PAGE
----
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Plane crash deaths rise in 2018 but accidents are still rare

The number of people killed in plane crashes jumped in 2018 compared with the previous year, with more than ...

Posted: Jan. 3, 2019 2:08 PM
Updated: Jan. 3, 2019 2:08 PM

The number of people killed in plane crashes jumped in 2018 compared with the previous year, with more than 500 deaths recorded, new figures show.

Nonetheless, 2018 was still one of the safest years for commercial aviation on record, according to reports from Dutch aviation consultancy To70 and the Netherlands-based Aviation Safety Network (ASN).

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The ASN recorded a total of 15 fatal airliner accidents in 2018, leading to 556 deaths, compared with 10 accidents and 44 lives lost in 2017, the safest year in aviation history.

Of those accidents, 12 involved passenger flights and three were cargo flights, the ASN report said. Three of the 15 planes were operated by airlines on the European Union "blacklist," it said.

Despite the jump in the number of deaths last year, ASN Chief Executive Harro Ranter said the level of aviation safety had increased significantly overall.

"If the accident rate had remained the same as 10 years ago, there would have been 39 fatal accidents last year," he said. The rate of the year 2000 would have seen 64 fatal accidents. "This shows the enormous progress in terms of safety in the past two decades," Ranter added.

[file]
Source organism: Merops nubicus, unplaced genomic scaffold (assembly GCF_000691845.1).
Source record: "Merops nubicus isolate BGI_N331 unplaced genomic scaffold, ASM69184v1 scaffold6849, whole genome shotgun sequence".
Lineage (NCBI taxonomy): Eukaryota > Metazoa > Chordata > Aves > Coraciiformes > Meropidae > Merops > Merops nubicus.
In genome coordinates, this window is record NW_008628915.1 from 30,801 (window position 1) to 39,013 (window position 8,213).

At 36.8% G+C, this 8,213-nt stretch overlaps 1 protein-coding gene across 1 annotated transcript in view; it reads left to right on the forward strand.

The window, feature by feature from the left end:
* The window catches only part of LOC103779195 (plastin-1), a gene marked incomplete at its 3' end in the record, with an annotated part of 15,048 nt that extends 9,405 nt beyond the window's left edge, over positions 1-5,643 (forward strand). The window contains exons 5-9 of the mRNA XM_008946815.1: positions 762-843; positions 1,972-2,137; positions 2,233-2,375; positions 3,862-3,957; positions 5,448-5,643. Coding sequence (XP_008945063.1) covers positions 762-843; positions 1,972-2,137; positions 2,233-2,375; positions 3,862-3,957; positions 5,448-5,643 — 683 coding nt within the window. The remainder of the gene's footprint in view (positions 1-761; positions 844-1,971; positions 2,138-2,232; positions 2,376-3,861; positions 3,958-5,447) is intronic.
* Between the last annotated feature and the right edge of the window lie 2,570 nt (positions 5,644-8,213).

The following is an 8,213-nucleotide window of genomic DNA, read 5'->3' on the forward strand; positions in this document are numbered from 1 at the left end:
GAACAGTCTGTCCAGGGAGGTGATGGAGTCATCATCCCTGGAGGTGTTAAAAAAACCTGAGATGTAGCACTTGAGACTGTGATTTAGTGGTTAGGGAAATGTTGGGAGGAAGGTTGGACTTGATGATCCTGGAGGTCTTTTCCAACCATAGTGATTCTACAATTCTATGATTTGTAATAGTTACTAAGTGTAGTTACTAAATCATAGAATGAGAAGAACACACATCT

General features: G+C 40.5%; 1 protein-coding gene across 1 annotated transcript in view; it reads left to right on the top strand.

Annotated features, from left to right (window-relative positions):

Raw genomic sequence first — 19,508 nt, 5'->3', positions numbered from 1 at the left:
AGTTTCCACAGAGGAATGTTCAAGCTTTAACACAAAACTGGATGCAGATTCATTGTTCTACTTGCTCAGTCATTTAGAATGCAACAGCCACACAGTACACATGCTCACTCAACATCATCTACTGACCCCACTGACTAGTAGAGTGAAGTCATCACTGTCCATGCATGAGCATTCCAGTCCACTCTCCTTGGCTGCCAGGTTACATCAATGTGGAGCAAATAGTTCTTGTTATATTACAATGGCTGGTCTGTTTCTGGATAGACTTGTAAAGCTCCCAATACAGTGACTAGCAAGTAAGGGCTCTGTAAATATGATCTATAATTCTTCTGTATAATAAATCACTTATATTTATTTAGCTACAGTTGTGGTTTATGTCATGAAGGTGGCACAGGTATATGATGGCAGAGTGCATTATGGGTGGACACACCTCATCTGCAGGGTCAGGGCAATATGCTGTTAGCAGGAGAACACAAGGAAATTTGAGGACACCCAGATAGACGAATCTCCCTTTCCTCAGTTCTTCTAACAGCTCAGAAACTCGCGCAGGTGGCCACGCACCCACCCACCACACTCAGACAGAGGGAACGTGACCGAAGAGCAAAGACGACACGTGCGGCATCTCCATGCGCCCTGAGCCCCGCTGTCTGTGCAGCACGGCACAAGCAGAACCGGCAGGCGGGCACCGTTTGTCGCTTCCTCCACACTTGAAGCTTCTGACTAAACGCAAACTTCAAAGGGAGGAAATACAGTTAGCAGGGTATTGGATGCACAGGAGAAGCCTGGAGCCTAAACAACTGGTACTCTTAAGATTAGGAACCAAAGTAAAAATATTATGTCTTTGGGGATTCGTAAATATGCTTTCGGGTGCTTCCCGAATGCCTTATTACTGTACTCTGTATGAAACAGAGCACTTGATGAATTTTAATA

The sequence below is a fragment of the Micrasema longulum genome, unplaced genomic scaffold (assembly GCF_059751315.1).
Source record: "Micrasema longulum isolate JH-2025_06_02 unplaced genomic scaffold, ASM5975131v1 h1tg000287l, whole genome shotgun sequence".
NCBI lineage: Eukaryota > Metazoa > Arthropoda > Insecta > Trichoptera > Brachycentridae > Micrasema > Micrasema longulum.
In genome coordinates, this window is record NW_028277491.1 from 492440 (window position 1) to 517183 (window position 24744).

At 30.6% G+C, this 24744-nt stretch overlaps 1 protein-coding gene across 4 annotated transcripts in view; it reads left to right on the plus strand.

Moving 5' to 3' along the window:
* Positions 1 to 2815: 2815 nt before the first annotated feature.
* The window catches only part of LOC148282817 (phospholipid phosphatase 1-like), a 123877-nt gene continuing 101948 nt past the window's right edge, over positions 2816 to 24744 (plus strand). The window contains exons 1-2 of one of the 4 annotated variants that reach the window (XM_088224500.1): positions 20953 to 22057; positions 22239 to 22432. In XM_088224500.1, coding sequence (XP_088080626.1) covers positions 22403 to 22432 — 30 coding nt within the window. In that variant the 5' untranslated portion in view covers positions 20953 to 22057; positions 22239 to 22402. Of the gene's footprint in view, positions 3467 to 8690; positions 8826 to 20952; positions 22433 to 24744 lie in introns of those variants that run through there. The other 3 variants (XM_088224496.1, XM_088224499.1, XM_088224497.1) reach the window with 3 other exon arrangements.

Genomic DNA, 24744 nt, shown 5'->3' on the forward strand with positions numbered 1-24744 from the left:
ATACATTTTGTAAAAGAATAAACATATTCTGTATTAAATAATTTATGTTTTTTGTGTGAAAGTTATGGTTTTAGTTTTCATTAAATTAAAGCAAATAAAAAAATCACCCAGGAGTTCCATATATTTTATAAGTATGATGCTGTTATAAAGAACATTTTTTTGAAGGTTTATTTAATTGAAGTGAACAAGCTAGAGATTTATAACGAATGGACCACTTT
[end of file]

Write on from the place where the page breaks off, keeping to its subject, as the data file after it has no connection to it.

The figures for 2018 represent a rate of one fatal accident for every 3 million flights, said To70.

The consultancy highlighted the Lion Air crash off Indonesia in October -- in which 189 people lost their lives -- as the deadliest single incident for the year. The aircraft involved was a brand new Boeing 737 MAX plane.

A preliminary report by Indonesian investigators found that the pilots of Lion Air Flight 610 were engaged in a futile tug-of-war with the plane's automatic systems in the minutes before it plunged into the ocean.

"As in previous years, Europe and North America remain the safest parts of the world to fly in. Accidents here are rare," said To70 in its analysis.

"There are as many accidents within the Airbus 320 family as there involving 737s," To70 said. "However, the possibility that the Lion Air accident may have a technical cause is of serious concern, considering that the MAX is the future of the successful 737 model."

In response to the Indonesian investigators' report, released in November, Boeing said it was "deeply saddened" by the loss of the Lion Air flight -- but maintained the 737 MAX 8 "is as safe as any airplane that has ever flown the skies." The company is "taking every measure to fully understand all aspects of this accident," it said.

The ASN highlighted "loss of control" accidents as a "major safety concern" over the past five years, causing at least 10 of the 25 worst accidents. "Most of those accidents were not survivable," it said.

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